Advancing EV Electronics with Light-Curing Technology
The global automotive electronics market is projected to grow to a CAGR near 6-7% over the next five years, with the electrification and Advanced Driver Assistance Systems (ADAS) segments positioned to surge to 16%. This unprecedented growth, along with increased environmental regulations and safety requirements, to the consumer desire for enhanced in-vehicle conveniences, has vehicle manufacturers seeking ways to improve system performance while decreasing overall costs. Traditional solvent-based materials and mechanical fasteners may be less expensive to purchase and implement, but long term, increase overall manufacturing costs. As a result, many design engineers of EVs, BEVs, and PHEVs are turning to light-curing technology to solve issues related to low throughput, difficult waste disposal, and field failures.
"Legislated changes, consumer demanded items (particularly those relating to convenience and/or comfort) as well as safety enhancements, have driven automotive development year after year. Today, with the added popularity of electrification and autonomous driving, the volume of electronics in vehicles is growing fast even as vehicle demand moderates. These drives, combined with an increased need for cleaner emissions and improved fuel economy are also increasing the need for environmentally compliant materials," Chris Morrissey, Sr. Manager, Automotive Electronics, Dymax.
Three market segments driving the increased use of light-curing technologies in the design of EV electronics are ADAS, infotainment, and battery management systems (BMS). There is a need for materials that solve common issues associated with the sensors, modules, and circuits found in camera modules, lidar, printed circuit boards, and EV batteries. Additionally, replacing technologies that contain hazardous ingredients, produce waste, and require higher amounts of energy to process is becoming more important. There is also a desire to increase functionality, reduce circuit size, and extend warranties.
40 years ago, Dymax was instrumental in the development of light-curable materials (LCMs) as we know them today. Through the ingenuity and forward-thinking of the company's founder, Andrew G. Bachmann, a chemistry that was environmentally friendly and would significantly increase productivity in industrial manufacturing processes was created. LCMs can provide significant benefits over conventional bonding (or joining) technologies, including lower operating costs driven by lower labor needs, space savings, lower energy demand, and higher throughput.
How do light-curable materials work?
Light-curable materials are typically comprised of five basic elements: the photoinitiator, additive, modifier, monomer, and oligomer (Figure 1). The ultraviolet (UV) light-curing process begins when the photoinitiator in the LCM is exposed to a light-energy source of the proper spectral output. As illustrated in Figure 2, the molecules of the LCM split into free radicals (initiation), which then commence to form polymer chains with the monomers, oligomers, and other ingredients (propagation), until all ingredients have formed a solid polymer (termination). Upon sufficient exposure to light, the liquid LCM is polymerized, or cured within seconds.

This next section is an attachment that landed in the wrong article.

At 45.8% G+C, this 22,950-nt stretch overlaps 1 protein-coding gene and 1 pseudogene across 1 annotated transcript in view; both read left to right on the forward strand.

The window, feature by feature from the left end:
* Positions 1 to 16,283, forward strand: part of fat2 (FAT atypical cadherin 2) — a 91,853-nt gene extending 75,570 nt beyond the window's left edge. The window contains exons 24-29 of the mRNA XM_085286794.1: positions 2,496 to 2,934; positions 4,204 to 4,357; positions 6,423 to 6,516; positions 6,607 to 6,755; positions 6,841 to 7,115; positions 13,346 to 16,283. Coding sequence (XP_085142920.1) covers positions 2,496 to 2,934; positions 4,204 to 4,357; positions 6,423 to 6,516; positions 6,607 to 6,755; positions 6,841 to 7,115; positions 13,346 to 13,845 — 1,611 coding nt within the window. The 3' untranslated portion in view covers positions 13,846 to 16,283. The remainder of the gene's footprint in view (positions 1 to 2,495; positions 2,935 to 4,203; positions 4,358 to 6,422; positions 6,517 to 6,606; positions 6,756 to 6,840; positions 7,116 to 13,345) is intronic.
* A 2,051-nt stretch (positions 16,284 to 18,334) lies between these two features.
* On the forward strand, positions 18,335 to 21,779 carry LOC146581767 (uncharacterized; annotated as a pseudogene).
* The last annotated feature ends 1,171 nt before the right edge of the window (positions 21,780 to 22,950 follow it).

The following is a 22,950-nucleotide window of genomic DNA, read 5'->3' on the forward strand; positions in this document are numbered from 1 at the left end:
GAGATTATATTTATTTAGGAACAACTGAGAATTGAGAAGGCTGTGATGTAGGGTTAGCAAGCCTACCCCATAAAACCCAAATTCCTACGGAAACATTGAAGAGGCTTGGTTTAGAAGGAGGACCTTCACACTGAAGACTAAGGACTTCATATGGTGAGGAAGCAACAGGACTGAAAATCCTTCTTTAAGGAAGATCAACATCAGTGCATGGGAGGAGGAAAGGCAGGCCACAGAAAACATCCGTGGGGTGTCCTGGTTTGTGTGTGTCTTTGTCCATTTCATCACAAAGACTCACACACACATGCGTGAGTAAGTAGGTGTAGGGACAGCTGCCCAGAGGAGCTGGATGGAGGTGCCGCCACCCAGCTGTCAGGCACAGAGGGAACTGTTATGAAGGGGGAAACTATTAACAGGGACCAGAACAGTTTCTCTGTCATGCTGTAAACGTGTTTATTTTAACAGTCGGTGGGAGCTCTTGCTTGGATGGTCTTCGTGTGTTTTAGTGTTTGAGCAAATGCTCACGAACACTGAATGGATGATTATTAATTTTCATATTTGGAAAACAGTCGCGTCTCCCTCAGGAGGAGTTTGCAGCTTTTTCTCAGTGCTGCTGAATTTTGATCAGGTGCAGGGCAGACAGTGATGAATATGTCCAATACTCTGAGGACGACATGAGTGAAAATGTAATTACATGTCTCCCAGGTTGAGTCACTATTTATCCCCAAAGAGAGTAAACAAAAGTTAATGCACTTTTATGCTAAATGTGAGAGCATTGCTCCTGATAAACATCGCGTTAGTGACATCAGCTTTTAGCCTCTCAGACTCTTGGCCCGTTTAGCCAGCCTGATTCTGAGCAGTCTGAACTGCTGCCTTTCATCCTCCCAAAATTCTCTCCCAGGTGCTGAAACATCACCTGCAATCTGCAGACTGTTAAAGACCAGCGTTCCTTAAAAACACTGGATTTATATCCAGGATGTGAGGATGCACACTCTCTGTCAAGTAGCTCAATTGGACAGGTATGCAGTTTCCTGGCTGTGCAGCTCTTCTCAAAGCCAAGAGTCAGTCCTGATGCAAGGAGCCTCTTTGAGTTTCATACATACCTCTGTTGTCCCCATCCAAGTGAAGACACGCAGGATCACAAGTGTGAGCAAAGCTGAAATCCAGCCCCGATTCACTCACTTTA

The types of light-curable materials successfully being utilized throughout the EV electronics market include structural adhesives, conformal coatings, encapsulants, and masking resins. Since their inception, Dymax LCMs have helped to minimize environmental impact. Formulated products are all one-component, solvent-free, halogen-free, RoHS compliant, eco-friendly, and meet REACH (no substance of very high concern (SVHC)) requirements. Using these products offer manufacturers many benefits by:
• Improving structural bonds
• Protecting circuits from environmental damage
• Minimizing movement and shrinkage
• Addressing thermal management, thermal shock, and vibration
• Enhancing PWB/PCA functionality and performance
• Eliminating shadow-area concerns
• Solving cure-confirmation issues
Light-curable adhesives cure in seconds upon exposure to UV/Visible light. They form high-strength, environmentally resistant bonds to plastic, metal, and glass substrates used in automotive electronics manufacturing. Due to their ability to bond to a wide variety of substrates, they excel at assembling dissimilar materials, something that cannot be done with traditional fastening methods and other chemistries. The fast cure of the adhesives is one major advantage LCMs have over other slow-cure and labor-intensive application processes.
Conformal coatings enhance the long-term reliability of automotive electronic parts. When applied to circuitry on printed circuit boards they act as protection against destructive environmental conditions, that if left uncoated (unprotected), could result in a complete failure of electronic systems. A key advantage to light-curable conformal coatings is the ability to use a non-solvated “green” (100% solids) material. Other important material properties include resistance to rapid and extreme temperature changes, as well as protection against high heat, humidity, moisture, chemicals such as gasoline, and corrosive materials like salt and sulfur.
Encapsulation and wire bonding materials for bare die, wire bonds, or integrated circuits (IC) found on PCBs exhibit excellent protection against thermal shock, heat, humidity, and various corrosive elements. Their fast cure helps reduce processing and energy costs associated with alternative technologies.
Temporary, peelable electronic maskants are applied to printed circuit board components to protect them prior to conformal coating application or wave solder and reflow processes. Extremely fast cure allows boards to be immediately processed without the need for racking or waiting. The products conform to intricate designs, are non-slumping for vertical and horizontal surfaces, are compatible with gold and copper connector pins, and are resistant to solvent-based conformal coatings and primers. After proper cure, the maskants leave no silicone, ionic contamination, or corrosive residues when removed.
EV Electronics Applications Where Dymax LCMs Are Utilized
There are a number of technologies formulated into various Dymax LCM chemistries to improve the overall manufacturing of EV electronics.
Curing in Shadow Areas
Dual-Cure Light/Moisture-Cure Technology